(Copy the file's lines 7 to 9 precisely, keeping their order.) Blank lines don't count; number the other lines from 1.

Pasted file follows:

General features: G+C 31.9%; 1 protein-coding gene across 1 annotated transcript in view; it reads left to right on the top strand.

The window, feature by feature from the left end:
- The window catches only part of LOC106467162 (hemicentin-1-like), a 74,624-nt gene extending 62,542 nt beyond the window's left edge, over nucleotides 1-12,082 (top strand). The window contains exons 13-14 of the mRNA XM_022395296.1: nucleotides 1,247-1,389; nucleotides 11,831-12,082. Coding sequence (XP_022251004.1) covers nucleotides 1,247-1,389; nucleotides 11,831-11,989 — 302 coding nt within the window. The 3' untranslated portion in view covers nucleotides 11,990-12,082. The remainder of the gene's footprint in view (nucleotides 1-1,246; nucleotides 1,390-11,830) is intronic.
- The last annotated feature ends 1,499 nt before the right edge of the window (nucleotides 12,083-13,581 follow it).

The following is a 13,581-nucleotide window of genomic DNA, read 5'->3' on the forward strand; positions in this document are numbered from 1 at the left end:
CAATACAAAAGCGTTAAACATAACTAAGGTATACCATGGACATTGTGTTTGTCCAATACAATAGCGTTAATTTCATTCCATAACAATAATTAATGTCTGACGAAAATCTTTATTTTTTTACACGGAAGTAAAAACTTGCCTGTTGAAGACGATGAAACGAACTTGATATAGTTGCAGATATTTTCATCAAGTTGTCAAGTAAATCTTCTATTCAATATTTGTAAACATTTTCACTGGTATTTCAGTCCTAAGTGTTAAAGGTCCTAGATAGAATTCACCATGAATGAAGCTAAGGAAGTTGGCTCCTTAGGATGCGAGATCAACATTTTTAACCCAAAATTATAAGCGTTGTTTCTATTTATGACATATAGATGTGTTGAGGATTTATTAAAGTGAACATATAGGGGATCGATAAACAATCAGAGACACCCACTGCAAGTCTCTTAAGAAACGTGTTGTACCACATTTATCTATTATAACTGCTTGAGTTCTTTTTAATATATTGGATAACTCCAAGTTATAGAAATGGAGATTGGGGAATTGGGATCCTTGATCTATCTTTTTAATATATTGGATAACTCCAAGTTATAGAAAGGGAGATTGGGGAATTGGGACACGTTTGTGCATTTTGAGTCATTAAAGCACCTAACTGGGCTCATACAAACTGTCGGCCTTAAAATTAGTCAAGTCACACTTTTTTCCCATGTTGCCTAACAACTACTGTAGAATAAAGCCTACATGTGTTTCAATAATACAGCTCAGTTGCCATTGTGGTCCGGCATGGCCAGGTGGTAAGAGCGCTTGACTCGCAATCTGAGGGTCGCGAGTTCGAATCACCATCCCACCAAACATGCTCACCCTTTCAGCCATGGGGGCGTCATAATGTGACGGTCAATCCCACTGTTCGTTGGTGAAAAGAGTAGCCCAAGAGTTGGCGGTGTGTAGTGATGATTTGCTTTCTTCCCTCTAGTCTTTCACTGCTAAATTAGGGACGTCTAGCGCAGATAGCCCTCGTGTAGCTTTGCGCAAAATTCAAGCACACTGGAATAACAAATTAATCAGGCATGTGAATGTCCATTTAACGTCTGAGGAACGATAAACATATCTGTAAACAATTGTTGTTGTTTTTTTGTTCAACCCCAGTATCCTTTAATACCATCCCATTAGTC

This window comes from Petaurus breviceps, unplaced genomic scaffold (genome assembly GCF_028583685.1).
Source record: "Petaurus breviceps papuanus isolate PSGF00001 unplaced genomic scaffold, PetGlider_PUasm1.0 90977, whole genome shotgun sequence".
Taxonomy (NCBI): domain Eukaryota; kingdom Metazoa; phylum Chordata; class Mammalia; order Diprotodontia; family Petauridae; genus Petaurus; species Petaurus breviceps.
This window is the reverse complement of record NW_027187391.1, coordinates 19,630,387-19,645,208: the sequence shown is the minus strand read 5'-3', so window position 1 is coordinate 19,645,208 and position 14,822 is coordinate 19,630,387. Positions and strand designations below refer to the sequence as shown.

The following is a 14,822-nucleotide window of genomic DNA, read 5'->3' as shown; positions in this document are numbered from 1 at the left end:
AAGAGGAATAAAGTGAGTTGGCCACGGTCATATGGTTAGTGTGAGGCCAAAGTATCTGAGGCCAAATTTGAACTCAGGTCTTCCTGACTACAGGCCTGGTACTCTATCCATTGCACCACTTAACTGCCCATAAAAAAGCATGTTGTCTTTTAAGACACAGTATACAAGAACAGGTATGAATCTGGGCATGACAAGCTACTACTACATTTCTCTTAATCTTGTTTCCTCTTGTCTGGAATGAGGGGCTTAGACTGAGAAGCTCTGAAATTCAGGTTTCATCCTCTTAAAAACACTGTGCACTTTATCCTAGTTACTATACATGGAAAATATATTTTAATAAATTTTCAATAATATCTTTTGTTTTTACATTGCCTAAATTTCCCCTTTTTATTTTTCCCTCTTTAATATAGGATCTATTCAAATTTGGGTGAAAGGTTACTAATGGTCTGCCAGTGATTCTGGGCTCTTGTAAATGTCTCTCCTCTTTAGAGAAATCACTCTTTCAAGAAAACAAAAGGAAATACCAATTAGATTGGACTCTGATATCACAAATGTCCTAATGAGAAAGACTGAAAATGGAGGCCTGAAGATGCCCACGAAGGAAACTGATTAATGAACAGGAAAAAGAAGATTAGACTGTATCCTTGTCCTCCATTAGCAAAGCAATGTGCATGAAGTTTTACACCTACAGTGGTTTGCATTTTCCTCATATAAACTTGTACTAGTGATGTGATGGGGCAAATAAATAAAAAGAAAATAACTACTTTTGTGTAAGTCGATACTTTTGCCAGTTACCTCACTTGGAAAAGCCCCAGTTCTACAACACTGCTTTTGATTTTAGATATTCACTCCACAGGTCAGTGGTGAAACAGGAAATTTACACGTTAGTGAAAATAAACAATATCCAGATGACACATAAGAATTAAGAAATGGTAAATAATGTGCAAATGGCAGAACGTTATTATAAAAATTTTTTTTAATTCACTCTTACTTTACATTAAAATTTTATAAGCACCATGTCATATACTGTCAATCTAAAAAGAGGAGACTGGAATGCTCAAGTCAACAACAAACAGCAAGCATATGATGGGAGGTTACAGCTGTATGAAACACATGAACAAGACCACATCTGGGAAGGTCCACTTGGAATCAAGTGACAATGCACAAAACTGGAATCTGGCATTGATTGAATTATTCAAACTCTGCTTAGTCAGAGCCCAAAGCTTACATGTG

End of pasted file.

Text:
This window comes from Petaurus breviceps, unplaced genomic scaffold (genome assembly GCF_028583685.1).
Source record: "Petaurus breviceps papuanus isolate PSGF00001 unplaced genomic scaffold, PetGlider_PUasm1.0 90977, whole genome shotgun sequence".
Taxonomy (NCBI): domain Eukaryota; kingdom Metazoa; phylum Chordata; class Mammalia; order Diprotodontia; family Petauridae; genus Petaurus; species Petaurus breviceps.